Thursday, December 17, 2015

SpiderDays: Holiday Special from your friend, SpiderCapoMan!

Holiday Special: 2 for 1 SpiderCapos!!

...Yes, it's true! 

Included is a coupon for FREE guitar lessons at using a simple & fun SpiderCapo Tuning!... 
For your budding beginner, or your friend with the guitar that...sits in the corner. 
Each comes nicely packaged– gift ready! 

**Buy Now: [shipping not included]

This goes out only to our friends [and their friends].

Happy Holidays from SpiderCapoMan!!

Friday, December 11, 2015


Welcome to the SpiderCapo Blog Page where you can follow and find the latest and greatest about the SpiderCapo - the worlds' first full OR partial capo that allows you to apply the capo to each individual string. Add us to your favorite RSS feed reader now! SpiderCapo - just for the "regular ol' guitar" either: the SpiderCapo comes in a great many varieties for various string instruments as well as custom versions for the musicians who play non-standard instruments. The SpiderCapo has been dubbed "The Ultimate Alternative Tuning Capo". The SpiderCapo is not only fantastic for going from standard tuning to open tuning, but vice-versa as well.
Let us introduce you a little more in-depth to the SpiderCapo and it's great many capo-bilities. There are 63 variations per fret and applying the SpiderCapo up to the 15th fret allows 945 different configurations thereof. Here's a PDF that'll get you started and give you the general idea -
Whoa!  Right? Here are some Audio/Video examples:

We are all familiar with the standard capo, some of us familiar with the partial capos that will capo just the first or last three frets for example, but the SpiderCapo goes so far beyond the rest, it is in a class of its own. Rightly so. Winner of many awards including "Best in NAMM" twice, this amazing accessory should be a standard in every guitarists arsenal of accessories:

So let us ask you a question: In a live show, would you rather sit and retune your guitar or flip a few fingers on the SpiderCapo to tune your guitar quickly and perfectly to be ready for the next song? The other thing is that you don't have to use all 6 fingers on the SpiderCapo! Surprising, we know, but when you unscrew the Spider's end completely, you can remove fingers from it and leave as many or as little number of fingers on the device as desired. In scouring the web, we find many use four fingers if not the standard six. Some use more than one SpiderCapo on their guitar(s) while playing  or use the SpiderCapo in combination with a "regular" or partial capo.
The SpiderCapo has also been a great use for those guitar players that are missing digits on their playing hands. We must say we admire your unwillingness to give up or give in because of your condition! In the SpiderCapo forums discussions you can find topics dedicated to this ( under "Discussion"). It shows the player using an open G. tuning (3, 3, 0, 0, 3, 3,) so the I, IV, and V chords ( G, C, D) can be played without using the left hand at all! Next, all the diatonic chords in the key of G. are demonstrated playing the song “Michael Rowed the Boat Ashore”. The available chords are:  G, A minor, B minor, C, D, E minor and  is F# 1/2 diminished.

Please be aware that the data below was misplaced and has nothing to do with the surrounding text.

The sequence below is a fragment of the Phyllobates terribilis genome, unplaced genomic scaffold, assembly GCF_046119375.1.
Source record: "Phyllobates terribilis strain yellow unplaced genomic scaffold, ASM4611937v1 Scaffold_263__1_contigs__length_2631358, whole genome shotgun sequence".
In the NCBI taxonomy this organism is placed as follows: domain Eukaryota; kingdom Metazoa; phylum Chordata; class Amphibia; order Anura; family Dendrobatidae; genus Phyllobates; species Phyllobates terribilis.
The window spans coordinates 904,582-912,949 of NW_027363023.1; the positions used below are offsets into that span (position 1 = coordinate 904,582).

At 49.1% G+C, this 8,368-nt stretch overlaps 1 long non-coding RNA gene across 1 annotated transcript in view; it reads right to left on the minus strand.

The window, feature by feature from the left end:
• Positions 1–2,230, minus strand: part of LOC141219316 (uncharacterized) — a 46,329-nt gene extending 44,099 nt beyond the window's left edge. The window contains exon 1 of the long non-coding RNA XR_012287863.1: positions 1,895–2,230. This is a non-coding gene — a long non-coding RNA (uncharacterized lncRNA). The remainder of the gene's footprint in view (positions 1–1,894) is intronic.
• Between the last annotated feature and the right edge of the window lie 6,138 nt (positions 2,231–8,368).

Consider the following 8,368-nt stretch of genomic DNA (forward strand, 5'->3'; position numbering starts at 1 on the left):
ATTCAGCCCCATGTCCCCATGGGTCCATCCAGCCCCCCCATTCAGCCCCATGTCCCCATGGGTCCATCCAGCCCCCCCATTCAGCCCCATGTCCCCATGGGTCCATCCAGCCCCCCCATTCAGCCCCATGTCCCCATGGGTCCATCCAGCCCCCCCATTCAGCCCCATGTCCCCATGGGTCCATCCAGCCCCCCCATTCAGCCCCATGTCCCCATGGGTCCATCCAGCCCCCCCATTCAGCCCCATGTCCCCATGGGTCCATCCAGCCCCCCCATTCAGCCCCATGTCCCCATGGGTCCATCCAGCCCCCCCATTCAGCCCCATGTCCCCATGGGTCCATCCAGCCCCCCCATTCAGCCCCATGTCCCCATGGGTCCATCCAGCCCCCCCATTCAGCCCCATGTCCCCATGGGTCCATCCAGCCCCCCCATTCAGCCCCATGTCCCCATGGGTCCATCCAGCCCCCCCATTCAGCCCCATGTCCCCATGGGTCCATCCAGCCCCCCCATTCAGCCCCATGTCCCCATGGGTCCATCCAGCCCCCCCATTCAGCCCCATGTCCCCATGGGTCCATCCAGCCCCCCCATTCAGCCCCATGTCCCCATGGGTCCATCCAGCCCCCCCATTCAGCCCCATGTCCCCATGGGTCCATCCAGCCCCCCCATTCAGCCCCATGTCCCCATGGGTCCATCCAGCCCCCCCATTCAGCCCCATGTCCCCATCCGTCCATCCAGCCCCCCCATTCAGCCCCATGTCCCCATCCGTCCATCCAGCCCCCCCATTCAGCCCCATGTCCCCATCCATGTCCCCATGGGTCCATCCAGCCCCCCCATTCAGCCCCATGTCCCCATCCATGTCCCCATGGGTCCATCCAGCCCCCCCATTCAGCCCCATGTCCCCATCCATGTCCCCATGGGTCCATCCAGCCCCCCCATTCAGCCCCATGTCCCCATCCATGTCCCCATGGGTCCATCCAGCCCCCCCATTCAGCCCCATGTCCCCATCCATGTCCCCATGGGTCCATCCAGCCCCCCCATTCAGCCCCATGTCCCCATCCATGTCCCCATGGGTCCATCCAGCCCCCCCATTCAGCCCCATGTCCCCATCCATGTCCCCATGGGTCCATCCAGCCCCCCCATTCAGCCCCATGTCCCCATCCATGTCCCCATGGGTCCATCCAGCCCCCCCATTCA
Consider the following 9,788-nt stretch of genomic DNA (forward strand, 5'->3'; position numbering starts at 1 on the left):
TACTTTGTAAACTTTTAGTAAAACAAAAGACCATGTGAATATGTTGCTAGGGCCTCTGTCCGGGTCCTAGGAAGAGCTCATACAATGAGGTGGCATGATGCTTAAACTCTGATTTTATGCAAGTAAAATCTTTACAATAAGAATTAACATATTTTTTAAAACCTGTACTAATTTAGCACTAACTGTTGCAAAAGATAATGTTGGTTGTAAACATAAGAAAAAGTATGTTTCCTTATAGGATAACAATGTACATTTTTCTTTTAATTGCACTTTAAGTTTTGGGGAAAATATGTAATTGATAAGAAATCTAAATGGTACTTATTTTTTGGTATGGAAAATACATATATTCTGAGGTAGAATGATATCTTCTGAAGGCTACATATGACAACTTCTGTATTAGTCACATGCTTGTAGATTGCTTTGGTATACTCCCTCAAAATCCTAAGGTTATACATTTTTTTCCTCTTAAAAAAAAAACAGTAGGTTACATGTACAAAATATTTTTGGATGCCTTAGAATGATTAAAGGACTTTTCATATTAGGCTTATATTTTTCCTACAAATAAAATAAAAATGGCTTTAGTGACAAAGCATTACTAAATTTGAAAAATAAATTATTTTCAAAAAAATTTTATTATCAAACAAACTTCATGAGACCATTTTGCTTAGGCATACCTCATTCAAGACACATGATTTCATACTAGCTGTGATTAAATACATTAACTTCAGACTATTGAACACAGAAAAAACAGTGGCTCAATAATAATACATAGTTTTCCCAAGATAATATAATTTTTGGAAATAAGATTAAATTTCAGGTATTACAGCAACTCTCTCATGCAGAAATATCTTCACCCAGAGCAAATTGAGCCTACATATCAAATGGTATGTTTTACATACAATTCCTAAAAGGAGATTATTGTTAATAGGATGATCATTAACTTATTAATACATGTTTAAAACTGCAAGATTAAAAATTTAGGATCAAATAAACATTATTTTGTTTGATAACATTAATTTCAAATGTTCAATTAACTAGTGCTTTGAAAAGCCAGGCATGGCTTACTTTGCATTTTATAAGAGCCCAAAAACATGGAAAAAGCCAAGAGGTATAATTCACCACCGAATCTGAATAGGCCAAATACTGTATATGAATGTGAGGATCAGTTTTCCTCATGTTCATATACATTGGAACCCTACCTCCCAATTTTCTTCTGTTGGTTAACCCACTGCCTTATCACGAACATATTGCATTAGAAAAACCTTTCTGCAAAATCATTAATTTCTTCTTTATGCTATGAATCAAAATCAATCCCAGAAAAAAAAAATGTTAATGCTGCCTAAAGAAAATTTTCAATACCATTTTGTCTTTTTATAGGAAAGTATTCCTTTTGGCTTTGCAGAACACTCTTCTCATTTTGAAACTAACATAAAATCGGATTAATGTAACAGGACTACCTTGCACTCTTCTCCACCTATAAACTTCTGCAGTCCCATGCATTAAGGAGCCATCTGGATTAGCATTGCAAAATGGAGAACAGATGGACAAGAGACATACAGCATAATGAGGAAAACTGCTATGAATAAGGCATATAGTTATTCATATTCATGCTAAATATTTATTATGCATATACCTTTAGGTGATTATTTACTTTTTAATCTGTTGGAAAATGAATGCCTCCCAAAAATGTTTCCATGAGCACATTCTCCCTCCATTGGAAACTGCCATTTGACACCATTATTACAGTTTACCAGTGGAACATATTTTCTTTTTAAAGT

These demonstration examples are given as a starting point for those guitar players with only one or two fingers available on the hand that frets the fingerboard. Of course, the possibilities are limitless. Non-diatonic chords, and chromaticism can be introduced at any point. Any Spidercapo tuning can be used. We encourage you to visit our SpiderCapo Forums at to let us know how YOU use the SpiderCapo and the tunings that you have been able to create with it. We are in the process of updating our Tuning_Compendium with pictures and tablature to accompany each chapter. It will also cover standard tuning to open and vice-versa, so please come check it out. 
You can also visit Chordie’s chat corner at the address below to chat with folks who are doing this. Say hi to Gitaardocphil. Click below to see the chat…..

Partial capoing is very good for getting new textures and new inspirations. Using partially capoed strings will give you new ‘rubs’ of small intervals: like 2nds, that sound so good on a guitar, and can inspire new songs. This is not to demean more traditional musical tools. If you’ve listened to some of the more sophisticated pop tunes, you’ll hear the beauty and power of transposing. [ex:  the transition to the last chorus of  ‘New York, New York’ ]
How can a songwriter reap the benefits of open string rubs, AND, be able to move to different key centers? Answer: the partial capo!
We study the guitar to learn to play in different keys so that we can transpose within a song. This is an example of when the partial capo, as opposed to open tunings [actually turning the tuning pegs of the instrument], pays off. The reason is that your study of the instrument is not lost when you use a partial capo. This is because the intervals between the strings has not been changed, so the formations, chords,  and voice leading techniques you’ve acquired can still be used.
As a result, over time:
1.You can build a singular body of musical knowledge that is ever progressing, as opposed to specific shapes that only work in a certain open tunings.
2. You can use many different partial tunings without undo confusion-because the instrument remains the same.
3. Because the interval shapes on the guitar are consistent per tuning,  you foster the ability to improvise -which is the starting point of music composition and allows consistent transfer of musical ideas from the the guitar.

Stay Tuned (ok, some pun intended) to our blog page for more updates and special blogs about the great many uses for the SpiderCapo!